Mrs S: Yes, I did.
Mrs B: My sister used to make them, used to have a piece embroidery right over the front, along the front, we used to have to wear one Sundays, see, over our best dresses, you know, but we was always made to go to Sunday school in the morning, there was the Sunday school in the Church, (Mrs S: [???]) in the church, and then out of Church and home and if we wanted to go anywhere else had to go to Church, Sunday school, after dinner, weren’t allowed to play about on a Sunday, not in our good clothes.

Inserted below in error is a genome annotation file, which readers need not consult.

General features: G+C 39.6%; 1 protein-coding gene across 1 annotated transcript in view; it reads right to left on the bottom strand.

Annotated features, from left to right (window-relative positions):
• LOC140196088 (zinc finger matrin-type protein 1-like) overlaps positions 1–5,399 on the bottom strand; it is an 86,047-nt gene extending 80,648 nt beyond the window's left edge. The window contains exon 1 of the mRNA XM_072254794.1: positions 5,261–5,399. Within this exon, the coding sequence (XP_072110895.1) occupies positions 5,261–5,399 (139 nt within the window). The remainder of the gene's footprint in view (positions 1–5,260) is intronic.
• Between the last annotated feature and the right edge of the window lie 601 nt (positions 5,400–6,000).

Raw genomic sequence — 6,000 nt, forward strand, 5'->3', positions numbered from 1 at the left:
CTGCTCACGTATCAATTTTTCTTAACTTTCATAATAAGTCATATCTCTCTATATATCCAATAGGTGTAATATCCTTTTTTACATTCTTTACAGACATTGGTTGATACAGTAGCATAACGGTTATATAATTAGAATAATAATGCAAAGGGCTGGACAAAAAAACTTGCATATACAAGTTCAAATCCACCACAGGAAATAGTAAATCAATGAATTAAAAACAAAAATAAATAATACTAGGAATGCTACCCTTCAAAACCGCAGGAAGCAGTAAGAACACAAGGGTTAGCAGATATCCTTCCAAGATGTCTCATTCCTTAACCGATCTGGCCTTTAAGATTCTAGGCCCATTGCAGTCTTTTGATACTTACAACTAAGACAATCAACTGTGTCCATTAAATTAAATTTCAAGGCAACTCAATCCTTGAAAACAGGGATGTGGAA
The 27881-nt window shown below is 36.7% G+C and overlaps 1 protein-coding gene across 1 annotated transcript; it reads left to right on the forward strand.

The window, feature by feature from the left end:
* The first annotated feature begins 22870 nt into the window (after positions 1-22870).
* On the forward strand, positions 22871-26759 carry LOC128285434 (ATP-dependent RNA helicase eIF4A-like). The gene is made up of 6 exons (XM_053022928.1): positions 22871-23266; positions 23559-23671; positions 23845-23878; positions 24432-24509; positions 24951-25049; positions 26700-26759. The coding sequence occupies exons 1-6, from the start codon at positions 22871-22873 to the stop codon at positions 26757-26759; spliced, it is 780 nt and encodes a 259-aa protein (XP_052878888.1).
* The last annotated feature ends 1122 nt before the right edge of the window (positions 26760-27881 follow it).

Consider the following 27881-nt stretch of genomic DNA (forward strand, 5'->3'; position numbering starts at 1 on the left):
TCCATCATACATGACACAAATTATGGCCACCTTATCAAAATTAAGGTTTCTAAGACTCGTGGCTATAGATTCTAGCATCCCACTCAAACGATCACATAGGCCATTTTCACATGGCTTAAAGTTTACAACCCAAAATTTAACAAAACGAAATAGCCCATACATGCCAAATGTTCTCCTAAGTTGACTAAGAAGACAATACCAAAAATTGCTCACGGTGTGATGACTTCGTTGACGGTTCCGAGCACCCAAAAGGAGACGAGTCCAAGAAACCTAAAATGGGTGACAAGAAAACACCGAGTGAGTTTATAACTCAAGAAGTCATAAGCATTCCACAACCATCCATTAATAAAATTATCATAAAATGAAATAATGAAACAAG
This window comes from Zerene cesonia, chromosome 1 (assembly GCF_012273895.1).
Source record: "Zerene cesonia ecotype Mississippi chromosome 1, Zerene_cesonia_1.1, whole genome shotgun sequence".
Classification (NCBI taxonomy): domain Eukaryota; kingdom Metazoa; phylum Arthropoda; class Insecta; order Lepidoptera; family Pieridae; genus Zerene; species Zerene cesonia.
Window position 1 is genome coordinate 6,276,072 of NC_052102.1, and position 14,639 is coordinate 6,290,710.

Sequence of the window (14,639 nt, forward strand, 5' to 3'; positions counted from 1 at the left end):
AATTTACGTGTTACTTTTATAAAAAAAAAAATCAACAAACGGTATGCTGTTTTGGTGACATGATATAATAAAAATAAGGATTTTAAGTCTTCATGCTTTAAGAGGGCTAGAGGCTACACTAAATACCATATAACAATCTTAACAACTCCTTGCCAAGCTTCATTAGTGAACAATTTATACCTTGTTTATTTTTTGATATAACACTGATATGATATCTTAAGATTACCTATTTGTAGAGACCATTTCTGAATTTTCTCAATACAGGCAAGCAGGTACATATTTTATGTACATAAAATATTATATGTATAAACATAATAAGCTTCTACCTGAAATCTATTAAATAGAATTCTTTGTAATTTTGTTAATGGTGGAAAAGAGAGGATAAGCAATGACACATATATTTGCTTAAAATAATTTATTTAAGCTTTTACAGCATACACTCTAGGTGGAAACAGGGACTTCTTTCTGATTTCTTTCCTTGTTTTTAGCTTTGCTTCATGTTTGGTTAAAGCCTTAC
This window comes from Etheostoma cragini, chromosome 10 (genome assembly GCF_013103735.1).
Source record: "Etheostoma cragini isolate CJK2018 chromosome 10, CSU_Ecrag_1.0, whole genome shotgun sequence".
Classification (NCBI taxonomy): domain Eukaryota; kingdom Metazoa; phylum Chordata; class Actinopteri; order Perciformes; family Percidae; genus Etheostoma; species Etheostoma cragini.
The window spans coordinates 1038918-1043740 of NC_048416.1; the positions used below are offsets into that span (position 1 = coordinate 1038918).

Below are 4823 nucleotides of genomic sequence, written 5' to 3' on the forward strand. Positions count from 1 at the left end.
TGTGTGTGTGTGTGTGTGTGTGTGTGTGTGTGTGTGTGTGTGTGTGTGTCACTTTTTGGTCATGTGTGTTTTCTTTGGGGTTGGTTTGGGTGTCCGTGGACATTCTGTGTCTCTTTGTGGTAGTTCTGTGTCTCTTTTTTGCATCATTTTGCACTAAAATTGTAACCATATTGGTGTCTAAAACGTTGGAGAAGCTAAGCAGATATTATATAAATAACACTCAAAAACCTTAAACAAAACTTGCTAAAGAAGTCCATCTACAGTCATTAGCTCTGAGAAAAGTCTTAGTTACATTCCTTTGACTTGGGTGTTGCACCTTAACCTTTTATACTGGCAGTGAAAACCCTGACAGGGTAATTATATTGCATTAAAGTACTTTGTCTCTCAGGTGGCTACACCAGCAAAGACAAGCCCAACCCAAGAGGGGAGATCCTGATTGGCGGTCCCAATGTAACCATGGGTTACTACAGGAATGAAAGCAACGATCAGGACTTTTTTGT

Q: What about Saturdays, what would you do on a Saturday?